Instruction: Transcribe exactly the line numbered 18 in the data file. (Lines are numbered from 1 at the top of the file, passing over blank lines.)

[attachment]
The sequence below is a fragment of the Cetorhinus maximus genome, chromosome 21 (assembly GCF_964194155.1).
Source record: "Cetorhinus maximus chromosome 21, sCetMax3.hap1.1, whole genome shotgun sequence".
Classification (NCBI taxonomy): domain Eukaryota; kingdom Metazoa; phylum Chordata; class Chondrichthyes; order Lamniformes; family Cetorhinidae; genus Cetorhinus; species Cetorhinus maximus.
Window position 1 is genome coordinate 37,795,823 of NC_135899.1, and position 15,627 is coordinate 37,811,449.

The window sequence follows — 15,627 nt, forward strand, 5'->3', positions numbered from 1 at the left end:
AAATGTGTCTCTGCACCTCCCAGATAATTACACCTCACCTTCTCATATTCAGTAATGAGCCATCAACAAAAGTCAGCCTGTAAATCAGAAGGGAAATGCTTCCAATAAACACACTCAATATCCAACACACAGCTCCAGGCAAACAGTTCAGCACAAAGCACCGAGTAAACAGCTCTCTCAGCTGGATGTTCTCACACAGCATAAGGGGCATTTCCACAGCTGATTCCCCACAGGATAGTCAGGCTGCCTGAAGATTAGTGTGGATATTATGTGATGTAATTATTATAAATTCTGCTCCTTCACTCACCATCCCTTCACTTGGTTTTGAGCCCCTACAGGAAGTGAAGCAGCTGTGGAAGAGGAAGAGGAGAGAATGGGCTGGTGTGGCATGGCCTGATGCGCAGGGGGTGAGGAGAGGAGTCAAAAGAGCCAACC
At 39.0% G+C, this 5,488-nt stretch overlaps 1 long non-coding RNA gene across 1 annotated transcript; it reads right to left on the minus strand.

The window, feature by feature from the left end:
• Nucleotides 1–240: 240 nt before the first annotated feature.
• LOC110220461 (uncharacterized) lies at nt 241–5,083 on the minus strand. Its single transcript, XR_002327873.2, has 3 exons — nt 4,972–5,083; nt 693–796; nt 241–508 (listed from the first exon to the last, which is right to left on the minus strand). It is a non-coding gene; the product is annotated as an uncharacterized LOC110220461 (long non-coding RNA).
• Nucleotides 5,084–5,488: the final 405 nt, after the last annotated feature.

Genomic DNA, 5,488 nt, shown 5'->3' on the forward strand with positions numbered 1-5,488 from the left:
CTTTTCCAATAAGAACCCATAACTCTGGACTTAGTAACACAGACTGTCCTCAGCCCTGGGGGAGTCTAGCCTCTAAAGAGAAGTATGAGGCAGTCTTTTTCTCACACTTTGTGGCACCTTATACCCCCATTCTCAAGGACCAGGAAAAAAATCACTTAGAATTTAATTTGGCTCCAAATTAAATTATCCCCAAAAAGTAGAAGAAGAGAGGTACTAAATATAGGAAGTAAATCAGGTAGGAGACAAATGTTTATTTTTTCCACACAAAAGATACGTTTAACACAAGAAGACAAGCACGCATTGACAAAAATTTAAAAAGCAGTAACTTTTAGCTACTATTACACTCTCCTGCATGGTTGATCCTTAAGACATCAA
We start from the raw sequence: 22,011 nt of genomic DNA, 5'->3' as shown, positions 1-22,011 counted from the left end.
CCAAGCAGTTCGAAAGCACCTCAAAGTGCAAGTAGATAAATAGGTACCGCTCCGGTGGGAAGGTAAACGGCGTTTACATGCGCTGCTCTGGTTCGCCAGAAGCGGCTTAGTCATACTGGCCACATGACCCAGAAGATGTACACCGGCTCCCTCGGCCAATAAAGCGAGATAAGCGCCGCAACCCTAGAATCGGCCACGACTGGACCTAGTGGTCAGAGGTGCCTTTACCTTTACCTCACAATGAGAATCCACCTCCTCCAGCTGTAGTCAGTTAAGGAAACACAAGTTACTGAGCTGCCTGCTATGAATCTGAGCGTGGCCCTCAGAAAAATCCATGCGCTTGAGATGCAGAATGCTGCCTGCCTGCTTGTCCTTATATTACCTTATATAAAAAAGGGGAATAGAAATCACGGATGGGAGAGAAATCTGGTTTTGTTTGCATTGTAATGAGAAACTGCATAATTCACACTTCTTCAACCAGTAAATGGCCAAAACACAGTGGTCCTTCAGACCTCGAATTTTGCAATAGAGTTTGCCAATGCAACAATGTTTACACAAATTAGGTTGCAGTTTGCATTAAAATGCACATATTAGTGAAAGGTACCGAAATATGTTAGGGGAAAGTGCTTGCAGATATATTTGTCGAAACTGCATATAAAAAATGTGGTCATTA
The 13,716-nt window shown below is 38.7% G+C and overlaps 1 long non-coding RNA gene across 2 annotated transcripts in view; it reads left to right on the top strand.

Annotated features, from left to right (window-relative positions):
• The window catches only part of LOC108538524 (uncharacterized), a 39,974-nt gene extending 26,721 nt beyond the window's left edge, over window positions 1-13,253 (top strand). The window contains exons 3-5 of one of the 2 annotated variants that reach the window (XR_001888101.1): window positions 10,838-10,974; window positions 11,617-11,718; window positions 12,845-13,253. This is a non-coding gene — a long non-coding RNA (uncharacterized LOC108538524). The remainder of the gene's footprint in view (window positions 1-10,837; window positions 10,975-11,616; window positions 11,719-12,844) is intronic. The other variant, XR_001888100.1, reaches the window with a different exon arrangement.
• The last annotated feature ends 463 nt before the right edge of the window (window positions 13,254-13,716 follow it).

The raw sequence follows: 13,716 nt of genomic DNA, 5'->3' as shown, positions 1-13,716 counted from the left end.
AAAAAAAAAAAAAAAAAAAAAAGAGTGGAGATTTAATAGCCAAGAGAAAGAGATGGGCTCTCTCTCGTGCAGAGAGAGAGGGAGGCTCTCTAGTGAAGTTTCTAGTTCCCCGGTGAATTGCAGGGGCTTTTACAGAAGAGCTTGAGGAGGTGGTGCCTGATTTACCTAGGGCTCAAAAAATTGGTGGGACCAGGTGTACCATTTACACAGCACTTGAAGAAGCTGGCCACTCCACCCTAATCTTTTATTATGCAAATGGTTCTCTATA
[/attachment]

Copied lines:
• The window catches only part of LOC108538524 (uncharacterized), a 39,974-nt gene extending 26,721 nt beyond the window's left edge, over window positions 1-13,253 (top strand). The window contains exons 3-5 of one of the 2 annotated variants that reach the window (XR_001888101.1): window positions 10,838-10,974; window positions 11,617-11,718; window positions 12,845-13,253. This is a non-coding gene — a long non-coding RNA (uncharacterized LOC108538524). The remainder of the gene's footprint in view (window positions 1-10,837; window positions 10,975-11,616; window positions 11,719-12,844) is intronic. The other variant, XR_001888100.1, reaches the window with a different exon arrangement.